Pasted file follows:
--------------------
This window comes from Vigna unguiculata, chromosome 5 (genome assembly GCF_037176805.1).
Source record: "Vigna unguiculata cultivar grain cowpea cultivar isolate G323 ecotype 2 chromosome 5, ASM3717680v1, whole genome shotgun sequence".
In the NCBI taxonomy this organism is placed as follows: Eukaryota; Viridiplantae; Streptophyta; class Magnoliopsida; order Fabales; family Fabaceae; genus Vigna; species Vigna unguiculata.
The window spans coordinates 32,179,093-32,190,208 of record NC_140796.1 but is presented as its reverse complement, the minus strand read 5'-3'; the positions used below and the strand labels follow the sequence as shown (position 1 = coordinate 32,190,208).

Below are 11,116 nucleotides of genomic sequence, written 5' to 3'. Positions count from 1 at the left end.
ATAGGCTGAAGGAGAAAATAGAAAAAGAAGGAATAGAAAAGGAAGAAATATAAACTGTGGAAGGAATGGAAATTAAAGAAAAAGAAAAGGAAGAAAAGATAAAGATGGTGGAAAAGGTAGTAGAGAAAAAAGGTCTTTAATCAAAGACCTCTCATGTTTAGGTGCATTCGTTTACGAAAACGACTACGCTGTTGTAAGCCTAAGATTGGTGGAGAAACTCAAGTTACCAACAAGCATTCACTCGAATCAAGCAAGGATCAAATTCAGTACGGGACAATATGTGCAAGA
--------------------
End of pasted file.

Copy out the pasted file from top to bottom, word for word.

This window comes from Vigna unguiculata, chromosome 5 (genome assembly GCF_037176805.1).
Source record: "Vigna unguiculata cultivar grain cowpea cultivar isolate G323 ecotype 2 chromosome 5, ASM3717680v1, whole genome shotgun sequence".
In the NCBI taxonomy this organism is placed as follows: Eukaryota; Viridiplantae; Streptophyta; class Magnoliopsida; order Fabales; family Fabaceae; genus Vigna; species Vigna unguiculata.
The window spans coordinates 32,179,093-32,190,208 of record NC_140796.1 but is presented as its reverse complement, the minus strand read 5'-3'; the positions used below and the strand labels follow the sequence as shown (position 1 = coordinate 32,190,208).

Below are 11,116 nucleotides of genomic sequence, written 5' to 3'. Positions count from 1 at the left end.
ATAGGCTGAAGGAGAAAATAGAAAAAGAAGGAATAGAAAAGGAAGAAATATAAACTGTGGAAGGAATGGAAATTAAAGAAAAAGAAAAGGAAGAAAAGATAAAGATGGTGGAAAAGGTAGTAGAGAAAAAAGGTCTTTAATCAAAGACCTCTCATGTTTAGGTGCATTCGTTTACGAAAACGACTACGCTGTTGTAAGCCTAAGATTGGTGGAGAAACTCAAGTTACCAACAAGCATTCACTCGAATCAAGCAAGGATCAAATTCAGTACGGGACAATATGTGCAAGA